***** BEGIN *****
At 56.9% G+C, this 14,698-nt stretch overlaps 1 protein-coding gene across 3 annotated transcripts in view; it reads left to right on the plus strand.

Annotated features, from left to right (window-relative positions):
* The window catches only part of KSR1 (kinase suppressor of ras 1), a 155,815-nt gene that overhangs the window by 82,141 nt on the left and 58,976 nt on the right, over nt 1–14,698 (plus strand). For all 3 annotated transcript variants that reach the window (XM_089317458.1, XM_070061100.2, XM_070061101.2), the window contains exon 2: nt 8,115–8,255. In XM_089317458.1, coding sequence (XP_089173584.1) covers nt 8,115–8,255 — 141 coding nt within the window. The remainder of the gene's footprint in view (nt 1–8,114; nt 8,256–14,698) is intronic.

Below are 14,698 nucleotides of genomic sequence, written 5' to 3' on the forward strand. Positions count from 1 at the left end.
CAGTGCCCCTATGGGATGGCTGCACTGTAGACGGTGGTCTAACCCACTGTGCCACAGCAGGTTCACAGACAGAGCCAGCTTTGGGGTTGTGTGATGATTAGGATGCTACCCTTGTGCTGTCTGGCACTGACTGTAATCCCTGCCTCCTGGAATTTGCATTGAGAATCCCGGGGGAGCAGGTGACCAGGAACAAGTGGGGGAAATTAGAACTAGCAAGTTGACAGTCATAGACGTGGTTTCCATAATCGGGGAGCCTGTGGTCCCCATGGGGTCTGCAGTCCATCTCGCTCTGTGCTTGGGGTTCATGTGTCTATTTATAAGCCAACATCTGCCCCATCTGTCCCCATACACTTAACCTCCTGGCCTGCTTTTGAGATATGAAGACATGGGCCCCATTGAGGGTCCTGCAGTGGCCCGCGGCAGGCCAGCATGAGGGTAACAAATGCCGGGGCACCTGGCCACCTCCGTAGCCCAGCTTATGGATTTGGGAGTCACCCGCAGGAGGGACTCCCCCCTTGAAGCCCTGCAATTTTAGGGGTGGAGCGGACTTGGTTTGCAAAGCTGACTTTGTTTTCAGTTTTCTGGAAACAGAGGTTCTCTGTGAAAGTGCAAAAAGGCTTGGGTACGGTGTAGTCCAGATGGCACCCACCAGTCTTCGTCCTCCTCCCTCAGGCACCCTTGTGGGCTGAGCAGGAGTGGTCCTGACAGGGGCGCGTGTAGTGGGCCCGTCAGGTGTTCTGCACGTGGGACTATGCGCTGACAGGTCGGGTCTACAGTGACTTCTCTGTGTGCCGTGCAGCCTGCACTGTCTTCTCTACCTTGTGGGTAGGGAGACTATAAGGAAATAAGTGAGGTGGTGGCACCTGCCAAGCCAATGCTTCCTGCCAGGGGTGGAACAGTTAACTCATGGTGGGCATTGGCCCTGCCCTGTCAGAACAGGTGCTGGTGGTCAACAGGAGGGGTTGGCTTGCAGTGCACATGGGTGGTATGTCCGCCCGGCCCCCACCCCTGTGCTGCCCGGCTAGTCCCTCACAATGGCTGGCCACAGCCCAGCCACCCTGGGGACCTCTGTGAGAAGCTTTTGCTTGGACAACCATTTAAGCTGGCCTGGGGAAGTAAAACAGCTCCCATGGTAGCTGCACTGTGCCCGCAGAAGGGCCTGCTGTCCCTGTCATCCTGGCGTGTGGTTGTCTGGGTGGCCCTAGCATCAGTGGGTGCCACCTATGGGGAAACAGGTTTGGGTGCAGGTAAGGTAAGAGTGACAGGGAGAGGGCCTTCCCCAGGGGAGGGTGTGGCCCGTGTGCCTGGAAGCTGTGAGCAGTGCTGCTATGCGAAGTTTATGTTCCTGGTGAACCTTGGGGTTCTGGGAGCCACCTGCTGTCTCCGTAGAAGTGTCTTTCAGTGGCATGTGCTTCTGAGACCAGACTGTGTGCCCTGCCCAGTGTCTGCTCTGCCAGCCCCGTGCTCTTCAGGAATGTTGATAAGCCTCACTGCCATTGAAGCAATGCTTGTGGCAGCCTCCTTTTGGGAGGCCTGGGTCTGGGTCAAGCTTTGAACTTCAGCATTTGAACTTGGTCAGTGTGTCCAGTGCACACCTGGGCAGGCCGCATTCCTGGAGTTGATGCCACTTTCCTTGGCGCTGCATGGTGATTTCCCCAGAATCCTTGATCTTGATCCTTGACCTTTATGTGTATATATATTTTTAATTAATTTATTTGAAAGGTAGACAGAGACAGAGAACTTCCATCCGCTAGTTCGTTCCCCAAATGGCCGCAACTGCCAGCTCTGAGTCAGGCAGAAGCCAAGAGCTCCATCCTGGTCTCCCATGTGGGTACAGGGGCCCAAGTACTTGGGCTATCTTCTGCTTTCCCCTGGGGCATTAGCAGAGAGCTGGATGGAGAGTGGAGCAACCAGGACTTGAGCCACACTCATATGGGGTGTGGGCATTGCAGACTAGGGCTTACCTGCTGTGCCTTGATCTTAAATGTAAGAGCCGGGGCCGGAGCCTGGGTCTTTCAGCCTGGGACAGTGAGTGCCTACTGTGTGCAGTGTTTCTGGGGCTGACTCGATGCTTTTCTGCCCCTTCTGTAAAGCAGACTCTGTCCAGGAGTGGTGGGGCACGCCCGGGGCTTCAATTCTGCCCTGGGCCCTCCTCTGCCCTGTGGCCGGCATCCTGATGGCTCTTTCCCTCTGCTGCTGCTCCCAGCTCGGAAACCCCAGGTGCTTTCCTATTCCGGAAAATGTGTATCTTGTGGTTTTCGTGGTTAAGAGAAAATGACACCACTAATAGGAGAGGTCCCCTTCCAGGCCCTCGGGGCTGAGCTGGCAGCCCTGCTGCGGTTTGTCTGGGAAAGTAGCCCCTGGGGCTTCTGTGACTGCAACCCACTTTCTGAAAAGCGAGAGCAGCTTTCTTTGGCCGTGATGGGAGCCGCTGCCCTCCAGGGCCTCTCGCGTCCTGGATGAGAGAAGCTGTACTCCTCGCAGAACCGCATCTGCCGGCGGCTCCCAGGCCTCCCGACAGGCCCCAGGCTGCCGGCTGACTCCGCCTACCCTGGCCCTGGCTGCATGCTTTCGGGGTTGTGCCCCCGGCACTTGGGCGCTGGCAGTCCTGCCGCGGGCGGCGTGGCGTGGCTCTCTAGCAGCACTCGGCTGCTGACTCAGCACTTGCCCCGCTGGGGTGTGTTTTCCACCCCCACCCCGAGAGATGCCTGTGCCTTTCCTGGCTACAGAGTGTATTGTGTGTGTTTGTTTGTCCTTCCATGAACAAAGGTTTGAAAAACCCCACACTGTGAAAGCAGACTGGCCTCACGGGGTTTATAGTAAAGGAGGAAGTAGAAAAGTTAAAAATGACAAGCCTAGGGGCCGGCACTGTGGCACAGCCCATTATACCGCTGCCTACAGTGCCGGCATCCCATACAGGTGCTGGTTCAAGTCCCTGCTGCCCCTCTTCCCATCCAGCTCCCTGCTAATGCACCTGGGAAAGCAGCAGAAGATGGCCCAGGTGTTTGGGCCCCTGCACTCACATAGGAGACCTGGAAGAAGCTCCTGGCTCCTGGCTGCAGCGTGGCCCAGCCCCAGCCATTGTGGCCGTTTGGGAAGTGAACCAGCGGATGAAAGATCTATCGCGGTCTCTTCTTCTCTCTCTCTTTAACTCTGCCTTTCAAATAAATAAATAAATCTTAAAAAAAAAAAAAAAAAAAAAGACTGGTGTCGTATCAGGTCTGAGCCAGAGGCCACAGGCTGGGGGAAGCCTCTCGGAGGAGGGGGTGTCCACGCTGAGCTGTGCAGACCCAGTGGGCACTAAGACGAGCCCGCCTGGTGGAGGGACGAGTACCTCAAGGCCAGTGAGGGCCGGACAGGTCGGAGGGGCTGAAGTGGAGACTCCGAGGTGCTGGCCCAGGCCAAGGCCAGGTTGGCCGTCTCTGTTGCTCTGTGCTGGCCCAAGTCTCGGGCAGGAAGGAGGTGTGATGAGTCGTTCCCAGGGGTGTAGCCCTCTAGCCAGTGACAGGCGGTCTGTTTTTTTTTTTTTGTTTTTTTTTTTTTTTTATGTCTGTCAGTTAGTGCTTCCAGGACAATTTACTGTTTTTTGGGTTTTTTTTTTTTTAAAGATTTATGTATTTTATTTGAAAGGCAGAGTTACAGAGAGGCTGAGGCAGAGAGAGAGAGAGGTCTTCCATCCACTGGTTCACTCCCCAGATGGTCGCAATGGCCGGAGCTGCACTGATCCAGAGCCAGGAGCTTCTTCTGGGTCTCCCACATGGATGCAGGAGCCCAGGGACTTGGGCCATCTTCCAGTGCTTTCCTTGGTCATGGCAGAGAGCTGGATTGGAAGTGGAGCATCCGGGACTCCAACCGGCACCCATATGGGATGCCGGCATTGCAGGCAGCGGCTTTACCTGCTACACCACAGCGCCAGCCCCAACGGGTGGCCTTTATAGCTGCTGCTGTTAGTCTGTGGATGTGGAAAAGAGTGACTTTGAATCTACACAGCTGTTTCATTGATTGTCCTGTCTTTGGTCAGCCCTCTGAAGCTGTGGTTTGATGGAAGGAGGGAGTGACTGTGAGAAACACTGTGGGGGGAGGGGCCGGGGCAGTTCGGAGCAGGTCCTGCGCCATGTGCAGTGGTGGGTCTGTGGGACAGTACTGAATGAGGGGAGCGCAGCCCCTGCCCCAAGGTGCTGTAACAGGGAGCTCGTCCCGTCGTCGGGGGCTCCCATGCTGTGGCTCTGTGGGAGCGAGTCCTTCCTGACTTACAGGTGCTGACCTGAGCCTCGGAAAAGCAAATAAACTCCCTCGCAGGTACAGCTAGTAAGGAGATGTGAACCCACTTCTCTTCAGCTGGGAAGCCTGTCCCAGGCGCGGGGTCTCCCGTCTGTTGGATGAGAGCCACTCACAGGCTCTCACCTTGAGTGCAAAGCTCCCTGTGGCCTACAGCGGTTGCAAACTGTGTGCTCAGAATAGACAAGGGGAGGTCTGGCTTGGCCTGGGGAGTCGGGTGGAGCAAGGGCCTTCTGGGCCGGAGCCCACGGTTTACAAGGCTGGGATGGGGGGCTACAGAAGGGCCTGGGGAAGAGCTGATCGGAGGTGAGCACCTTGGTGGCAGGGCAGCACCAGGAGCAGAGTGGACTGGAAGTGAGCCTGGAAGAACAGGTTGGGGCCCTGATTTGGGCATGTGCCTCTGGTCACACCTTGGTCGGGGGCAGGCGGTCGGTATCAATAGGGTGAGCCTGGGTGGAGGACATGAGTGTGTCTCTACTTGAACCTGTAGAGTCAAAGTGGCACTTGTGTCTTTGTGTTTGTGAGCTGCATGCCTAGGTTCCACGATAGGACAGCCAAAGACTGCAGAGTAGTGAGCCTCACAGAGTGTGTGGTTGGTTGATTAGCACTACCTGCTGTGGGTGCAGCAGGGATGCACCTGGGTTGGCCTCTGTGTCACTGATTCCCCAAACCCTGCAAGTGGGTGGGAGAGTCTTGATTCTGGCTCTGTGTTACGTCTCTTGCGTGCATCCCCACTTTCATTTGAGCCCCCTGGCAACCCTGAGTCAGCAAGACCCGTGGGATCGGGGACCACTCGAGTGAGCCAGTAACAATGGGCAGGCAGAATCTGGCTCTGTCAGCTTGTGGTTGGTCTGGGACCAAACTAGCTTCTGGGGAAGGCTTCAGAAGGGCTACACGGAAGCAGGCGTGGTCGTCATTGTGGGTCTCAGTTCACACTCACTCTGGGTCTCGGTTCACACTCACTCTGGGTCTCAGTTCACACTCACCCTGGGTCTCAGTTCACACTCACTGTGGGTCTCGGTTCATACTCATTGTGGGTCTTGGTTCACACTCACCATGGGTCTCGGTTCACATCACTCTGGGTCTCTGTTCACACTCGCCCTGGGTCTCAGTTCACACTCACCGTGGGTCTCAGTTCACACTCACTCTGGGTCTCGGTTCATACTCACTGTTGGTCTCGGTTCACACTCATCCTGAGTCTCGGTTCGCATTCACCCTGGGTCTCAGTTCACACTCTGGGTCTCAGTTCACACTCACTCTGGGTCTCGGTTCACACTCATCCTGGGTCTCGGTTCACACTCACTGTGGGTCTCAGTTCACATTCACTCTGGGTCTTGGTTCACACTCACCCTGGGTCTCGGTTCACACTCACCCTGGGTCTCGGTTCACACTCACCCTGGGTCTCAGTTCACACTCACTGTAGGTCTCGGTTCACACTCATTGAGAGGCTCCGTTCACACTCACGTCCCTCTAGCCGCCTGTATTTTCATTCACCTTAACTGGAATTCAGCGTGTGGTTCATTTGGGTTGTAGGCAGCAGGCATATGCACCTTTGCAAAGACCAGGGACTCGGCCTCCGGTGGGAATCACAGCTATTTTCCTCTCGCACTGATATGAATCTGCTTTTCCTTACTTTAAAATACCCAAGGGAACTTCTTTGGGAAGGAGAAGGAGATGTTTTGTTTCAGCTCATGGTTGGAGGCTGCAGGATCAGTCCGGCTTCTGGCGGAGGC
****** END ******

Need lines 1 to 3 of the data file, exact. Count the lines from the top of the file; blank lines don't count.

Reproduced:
At 56.9% G+C, this 14,698-nt stretch overlaps 1 protein-coding gene across 3 annotated transcripts in view; it reads left to right on the plus strand.

Annotated features, from left to right (window-relative positions):
* The window catches only part of KSR1 (kinase suppressor of ras 1), a 155,815-nt gene that overhangs the window by 82,141 nt on the left and 58,976 nt on the right, over nt 1–14,698 (plus strand). For all 3 annotated transcript variants that reach the window (XM_089317458.1, XM_070061100.2, XM_070061101.2), the window contains exon 2: nt 8,115–8,255. In XM_089317458.1, coding sequence (XP_089173584.1) covers nt 8,115–8,255 — 141 coding nt within the window. The remainder of the gene's footprint in view (nt 1–8,114; nt 8,256–14,698) is intronic.